Dada Life – Just Do The Dada PDF Print E-mail
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Written by Katherine Smith and TK   

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(1) Katherine Smith's Review

Dada Life are back with a new collection of organized absurdity to inspire you to ‘Just Do the Dada’ in 2009.  Their first single “Happy Hands and Happy Feet” is uncomplicated in lyrics and arrangement and will likely please both the dance elites and the casual clubber.

The masterminds behind the band, Olle Corneer and Stefan Engblon, seem more interested in inspiring those that can make sense of their music to put their own spin on it, than catering to the masses.  With a load of remixes already under their belt, Dada Life are following up their 2006 debut "Big Time" with an even bigger explosion onto the scene.

Although Dada Life have adopted their name from the WWI-era art movement that capitalized on creating nonsense, there appears to be more method to their madness.  “Don’t Snort the Yellow Snow” is especially hard-knocking and is one of the high points of the album.

But loopy tracks with titles like "Let’s Get Bleeped Tonight" and "Sweet Little Bleepteen" can get pretty bleeping annoying.  The pick’n’mix album also includes gems like "So You Want to Be a Prankster", which sounds like the back track of a 90’s Sega game, without the added frustration of losing at the boss level.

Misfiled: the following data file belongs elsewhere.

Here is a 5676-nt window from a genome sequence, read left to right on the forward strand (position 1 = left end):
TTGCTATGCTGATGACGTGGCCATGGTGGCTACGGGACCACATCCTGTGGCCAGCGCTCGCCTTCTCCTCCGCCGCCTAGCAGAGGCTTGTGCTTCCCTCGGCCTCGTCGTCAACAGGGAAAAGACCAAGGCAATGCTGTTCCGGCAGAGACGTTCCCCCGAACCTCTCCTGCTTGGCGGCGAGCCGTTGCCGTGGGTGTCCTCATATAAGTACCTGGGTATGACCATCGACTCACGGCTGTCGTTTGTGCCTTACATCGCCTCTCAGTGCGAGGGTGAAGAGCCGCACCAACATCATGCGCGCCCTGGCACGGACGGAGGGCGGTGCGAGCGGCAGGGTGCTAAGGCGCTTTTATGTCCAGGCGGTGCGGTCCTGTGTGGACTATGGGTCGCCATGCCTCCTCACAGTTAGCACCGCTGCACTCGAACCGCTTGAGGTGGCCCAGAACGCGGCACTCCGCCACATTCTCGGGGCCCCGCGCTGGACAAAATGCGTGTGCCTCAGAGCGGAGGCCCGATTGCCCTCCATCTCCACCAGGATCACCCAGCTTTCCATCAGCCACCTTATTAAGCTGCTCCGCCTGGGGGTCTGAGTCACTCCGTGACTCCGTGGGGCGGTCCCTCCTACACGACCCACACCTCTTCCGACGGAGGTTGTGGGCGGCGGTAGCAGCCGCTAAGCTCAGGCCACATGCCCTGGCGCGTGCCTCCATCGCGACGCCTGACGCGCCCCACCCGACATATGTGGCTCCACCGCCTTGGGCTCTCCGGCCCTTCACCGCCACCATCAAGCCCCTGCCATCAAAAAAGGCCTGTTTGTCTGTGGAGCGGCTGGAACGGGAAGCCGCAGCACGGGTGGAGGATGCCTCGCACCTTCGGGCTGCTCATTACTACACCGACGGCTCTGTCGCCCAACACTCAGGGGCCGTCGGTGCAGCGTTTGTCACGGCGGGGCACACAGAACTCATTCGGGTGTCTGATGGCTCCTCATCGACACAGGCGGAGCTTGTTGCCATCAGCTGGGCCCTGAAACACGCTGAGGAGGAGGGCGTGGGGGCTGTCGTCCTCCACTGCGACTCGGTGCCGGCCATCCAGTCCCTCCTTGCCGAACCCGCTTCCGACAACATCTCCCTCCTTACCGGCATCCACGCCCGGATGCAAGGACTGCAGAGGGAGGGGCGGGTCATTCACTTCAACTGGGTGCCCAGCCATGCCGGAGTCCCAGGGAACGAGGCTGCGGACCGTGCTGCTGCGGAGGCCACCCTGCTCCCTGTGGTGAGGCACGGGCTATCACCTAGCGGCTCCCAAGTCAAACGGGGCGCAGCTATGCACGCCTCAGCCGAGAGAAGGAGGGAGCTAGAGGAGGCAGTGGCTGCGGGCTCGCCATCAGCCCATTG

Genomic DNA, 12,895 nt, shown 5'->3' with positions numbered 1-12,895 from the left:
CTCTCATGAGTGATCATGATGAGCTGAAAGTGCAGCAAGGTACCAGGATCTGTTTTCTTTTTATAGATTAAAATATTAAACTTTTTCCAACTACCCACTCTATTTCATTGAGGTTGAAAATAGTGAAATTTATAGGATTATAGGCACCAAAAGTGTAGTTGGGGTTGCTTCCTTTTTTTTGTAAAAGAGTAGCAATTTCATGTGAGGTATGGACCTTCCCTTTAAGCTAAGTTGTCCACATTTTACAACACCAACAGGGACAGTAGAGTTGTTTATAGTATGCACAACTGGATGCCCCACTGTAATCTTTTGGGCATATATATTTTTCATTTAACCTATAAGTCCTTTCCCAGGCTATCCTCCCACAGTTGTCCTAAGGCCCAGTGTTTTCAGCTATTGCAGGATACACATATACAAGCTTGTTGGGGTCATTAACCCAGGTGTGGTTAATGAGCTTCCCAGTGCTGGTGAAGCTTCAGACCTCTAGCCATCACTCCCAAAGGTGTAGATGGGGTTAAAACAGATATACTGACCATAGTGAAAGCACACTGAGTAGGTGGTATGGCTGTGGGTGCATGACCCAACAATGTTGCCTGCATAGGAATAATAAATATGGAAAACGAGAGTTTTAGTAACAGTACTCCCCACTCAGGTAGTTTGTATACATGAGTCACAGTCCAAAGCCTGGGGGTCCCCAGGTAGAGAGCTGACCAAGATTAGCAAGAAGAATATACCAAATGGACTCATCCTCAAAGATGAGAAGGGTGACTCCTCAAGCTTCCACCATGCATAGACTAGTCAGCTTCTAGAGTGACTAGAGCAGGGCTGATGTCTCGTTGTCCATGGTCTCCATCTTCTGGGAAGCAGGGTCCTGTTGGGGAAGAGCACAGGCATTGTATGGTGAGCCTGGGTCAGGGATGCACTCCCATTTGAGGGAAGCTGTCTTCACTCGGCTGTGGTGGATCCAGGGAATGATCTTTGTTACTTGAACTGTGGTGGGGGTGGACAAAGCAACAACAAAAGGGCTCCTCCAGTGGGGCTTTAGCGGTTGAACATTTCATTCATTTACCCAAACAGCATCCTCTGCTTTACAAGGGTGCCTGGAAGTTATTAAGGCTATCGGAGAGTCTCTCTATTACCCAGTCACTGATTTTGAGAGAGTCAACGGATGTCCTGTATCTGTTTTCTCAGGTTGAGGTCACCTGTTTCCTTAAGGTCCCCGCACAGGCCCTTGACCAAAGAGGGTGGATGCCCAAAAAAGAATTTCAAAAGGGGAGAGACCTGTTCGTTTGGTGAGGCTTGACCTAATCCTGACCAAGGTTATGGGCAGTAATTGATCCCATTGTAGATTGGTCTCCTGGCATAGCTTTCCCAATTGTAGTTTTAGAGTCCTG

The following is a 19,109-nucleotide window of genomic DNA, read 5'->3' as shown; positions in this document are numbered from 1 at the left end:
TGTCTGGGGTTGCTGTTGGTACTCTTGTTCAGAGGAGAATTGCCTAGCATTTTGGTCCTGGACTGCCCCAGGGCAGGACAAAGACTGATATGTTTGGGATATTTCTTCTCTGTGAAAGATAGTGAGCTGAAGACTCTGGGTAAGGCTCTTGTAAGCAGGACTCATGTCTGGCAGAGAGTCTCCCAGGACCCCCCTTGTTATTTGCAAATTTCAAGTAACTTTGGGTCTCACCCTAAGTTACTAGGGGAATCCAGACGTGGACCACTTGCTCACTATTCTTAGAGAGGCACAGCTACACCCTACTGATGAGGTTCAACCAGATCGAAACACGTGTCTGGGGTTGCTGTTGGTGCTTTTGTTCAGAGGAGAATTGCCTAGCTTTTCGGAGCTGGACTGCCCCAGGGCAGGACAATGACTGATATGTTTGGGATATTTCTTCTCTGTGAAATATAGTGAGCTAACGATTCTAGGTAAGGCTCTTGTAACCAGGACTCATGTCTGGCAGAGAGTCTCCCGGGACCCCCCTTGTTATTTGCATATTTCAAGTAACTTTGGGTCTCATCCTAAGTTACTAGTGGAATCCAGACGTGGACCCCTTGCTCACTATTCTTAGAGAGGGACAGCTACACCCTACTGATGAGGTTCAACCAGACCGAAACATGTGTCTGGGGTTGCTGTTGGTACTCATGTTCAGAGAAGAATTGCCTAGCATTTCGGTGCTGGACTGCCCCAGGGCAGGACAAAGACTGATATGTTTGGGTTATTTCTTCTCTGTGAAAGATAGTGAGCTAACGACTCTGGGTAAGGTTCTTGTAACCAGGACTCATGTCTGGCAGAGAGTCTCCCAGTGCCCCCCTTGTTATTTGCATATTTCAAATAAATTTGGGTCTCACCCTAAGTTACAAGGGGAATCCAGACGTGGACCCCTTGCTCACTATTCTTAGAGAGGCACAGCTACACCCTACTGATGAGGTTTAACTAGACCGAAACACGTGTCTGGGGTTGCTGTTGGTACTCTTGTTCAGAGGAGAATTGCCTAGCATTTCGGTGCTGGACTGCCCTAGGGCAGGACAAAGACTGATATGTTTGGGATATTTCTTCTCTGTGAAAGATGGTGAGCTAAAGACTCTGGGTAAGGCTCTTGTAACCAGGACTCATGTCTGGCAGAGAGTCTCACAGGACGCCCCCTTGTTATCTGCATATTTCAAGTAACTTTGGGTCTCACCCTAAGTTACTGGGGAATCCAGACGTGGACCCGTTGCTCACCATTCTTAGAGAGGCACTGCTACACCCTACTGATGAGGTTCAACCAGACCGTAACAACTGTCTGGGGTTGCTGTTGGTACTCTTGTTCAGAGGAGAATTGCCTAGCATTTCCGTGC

Overall, "Just Do the Dada" succeeds where other dance albums have failed by providing enough ups and downs to keep you rocking, not rocked to sleep. 


(2) TK's Review

Second album from Stockholm boys Dada Life, the interestingly entitled "Just Do the Dada", is a nice little export from Sweden.  But if you thought it was complicated to read an instruction menu from Ikea, try to slot Dada Life into a particular genre of electronic-music! 

A little bit techie, a little bit electro, and a little bit acid-house, the album comes booming through your speakers with some clout, with its distorted vocals and thumping bass.

Opening track, "Don't Feed the Dada", starts proceedings with a mess of sounds, underpinned by throbbing bass – this is a song heavily influenced by electro and techno elements and Daft Punk.  First released single from the album "Happy Hands and Happy Feet" then kicks in, to good affect.

The pace of the album does not let up throughout its duration, but it is the creativity of the tracks more than anything else that creates an overwhelming desire in the listener to hit the club dance floors.


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